The 2022 Winery of the Year
Cedar Creek Estate Winery
Is located in East Kelowna in the northern Okanagan Valley, emerged as the winner of the WineAlign National Wine Awards of Canada in 2022, beating 251 other producers. However, this achievement did not happen overnight; the winery has been on a long journey to become Canada’s Winery of the Year, especially in the fiercely competitive market of premium wine production.
Cedar Creek Estate Winery has been in operation since 1980, initially under the name Uniacke Wines before it was purchased by the Fitzpatrick family in 1986, who rebranded it as Cedar Creek. The Fitzpatrick family uprooted the hybrids and planted some of the earliest Pinot Noir vines in the valley. Today, the winery, under the guidance of its current owner, Anthony von Mandl, and winemaker Taylor Whelan, continues to thrive 42 years after its inception.
Cedar Creek’s success can be traced back to winemaker Tom DiBello, who established Pinot Noir and Chardonnay as the winery’s future. Winemaker Darryl Brooker then put in place a structure to move the winery forward, paving the way for Whelan to release a range of electric, supercharged, and vibrant wines despite facing numerous on-site renovations.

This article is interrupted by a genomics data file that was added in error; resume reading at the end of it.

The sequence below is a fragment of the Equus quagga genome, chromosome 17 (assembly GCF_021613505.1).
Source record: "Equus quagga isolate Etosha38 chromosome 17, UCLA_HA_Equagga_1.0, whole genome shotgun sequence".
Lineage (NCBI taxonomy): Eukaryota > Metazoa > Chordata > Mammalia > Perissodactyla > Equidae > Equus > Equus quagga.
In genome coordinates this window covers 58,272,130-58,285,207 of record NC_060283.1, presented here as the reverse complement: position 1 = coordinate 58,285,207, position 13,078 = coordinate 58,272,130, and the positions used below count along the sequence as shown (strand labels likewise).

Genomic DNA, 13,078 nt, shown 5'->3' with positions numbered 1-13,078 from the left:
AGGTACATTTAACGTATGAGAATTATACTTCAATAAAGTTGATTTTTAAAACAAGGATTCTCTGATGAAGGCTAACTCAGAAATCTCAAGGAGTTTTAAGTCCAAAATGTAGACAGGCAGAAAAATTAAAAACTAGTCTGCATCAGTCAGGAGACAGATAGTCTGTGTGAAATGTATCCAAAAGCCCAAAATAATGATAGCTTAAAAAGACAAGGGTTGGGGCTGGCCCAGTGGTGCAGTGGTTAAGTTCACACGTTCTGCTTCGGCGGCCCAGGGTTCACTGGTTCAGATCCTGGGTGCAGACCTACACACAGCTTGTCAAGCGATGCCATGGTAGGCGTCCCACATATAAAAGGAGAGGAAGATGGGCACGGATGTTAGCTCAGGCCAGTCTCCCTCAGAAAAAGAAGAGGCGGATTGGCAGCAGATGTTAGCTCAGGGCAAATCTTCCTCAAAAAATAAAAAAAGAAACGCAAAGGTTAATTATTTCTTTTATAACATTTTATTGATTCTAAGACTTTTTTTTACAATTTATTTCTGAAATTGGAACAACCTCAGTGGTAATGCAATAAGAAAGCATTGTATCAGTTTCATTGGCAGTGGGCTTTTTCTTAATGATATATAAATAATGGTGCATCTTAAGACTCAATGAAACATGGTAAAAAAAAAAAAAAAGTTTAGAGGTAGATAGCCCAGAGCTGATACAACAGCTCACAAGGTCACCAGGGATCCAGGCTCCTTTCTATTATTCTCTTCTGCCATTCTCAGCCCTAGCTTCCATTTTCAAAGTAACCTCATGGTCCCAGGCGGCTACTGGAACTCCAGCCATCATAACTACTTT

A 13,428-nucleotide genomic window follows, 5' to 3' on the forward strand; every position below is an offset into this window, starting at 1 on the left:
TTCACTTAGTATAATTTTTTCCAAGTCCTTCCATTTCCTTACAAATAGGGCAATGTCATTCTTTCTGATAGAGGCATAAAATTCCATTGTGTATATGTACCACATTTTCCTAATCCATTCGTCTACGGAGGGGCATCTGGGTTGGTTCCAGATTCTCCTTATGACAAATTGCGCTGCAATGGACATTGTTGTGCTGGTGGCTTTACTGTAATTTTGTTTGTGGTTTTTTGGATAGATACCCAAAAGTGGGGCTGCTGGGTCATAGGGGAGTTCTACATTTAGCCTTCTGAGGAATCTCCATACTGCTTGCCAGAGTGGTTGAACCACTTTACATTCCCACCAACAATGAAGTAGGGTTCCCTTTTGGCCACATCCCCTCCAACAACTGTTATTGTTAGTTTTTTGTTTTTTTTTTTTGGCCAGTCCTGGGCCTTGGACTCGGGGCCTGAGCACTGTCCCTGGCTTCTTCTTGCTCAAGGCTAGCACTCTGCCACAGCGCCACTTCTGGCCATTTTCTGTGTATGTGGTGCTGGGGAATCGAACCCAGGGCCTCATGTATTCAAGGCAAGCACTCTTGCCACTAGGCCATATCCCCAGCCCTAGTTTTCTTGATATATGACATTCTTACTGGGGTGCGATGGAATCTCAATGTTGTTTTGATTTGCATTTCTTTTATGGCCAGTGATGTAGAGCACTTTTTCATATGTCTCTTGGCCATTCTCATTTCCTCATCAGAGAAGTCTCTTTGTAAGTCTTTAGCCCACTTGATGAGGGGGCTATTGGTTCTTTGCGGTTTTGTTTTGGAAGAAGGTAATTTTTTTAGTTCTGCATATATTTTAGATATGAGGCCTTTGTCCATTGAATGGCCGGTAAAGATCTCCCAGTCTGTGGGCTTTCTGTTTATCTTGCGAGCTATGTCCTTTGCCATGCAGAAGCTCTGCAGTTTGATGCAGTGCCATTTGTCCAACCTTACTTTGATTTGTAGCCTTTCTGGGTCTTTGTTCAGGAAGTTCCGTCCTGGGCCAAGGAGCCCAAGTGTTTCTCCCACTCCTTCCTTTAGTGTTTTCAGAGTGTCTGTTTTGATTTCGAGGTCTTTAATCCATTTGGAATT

In the last five years, the winery has undergone a significant renovation, beginning with a transition to 100% organic farming in the vineyard, which included every aspect of the winery, from sustainable viticulture to farm-to-bottle craftsmanship in the wine cellar. Additionally, they renovated the winery itself, creating a luxury guest experience in their beautiful new Tasting Salon, a member-exclusive Aspect House, and their award-winning Home Block Restaurant.
The winery is known for its wines that honor the extremely rare terroir of its Home Block vineyard. This small patch of land has soil diversities so unique that they can only be found here and nowhere else in the world, resulting in wines that embody the soul of the Okanagan Valley.
Winemaker Taylor Whelan is dedicated to exploring the diversity of the North Okanagan, making wines that reflect his philosophy of using natural paths whenever possible. The winery’s waste glass is crushed on-site and spread on roads with sand in the winter, and then swept up the following spring to be used the next year, which is an ingenious Canadian trick.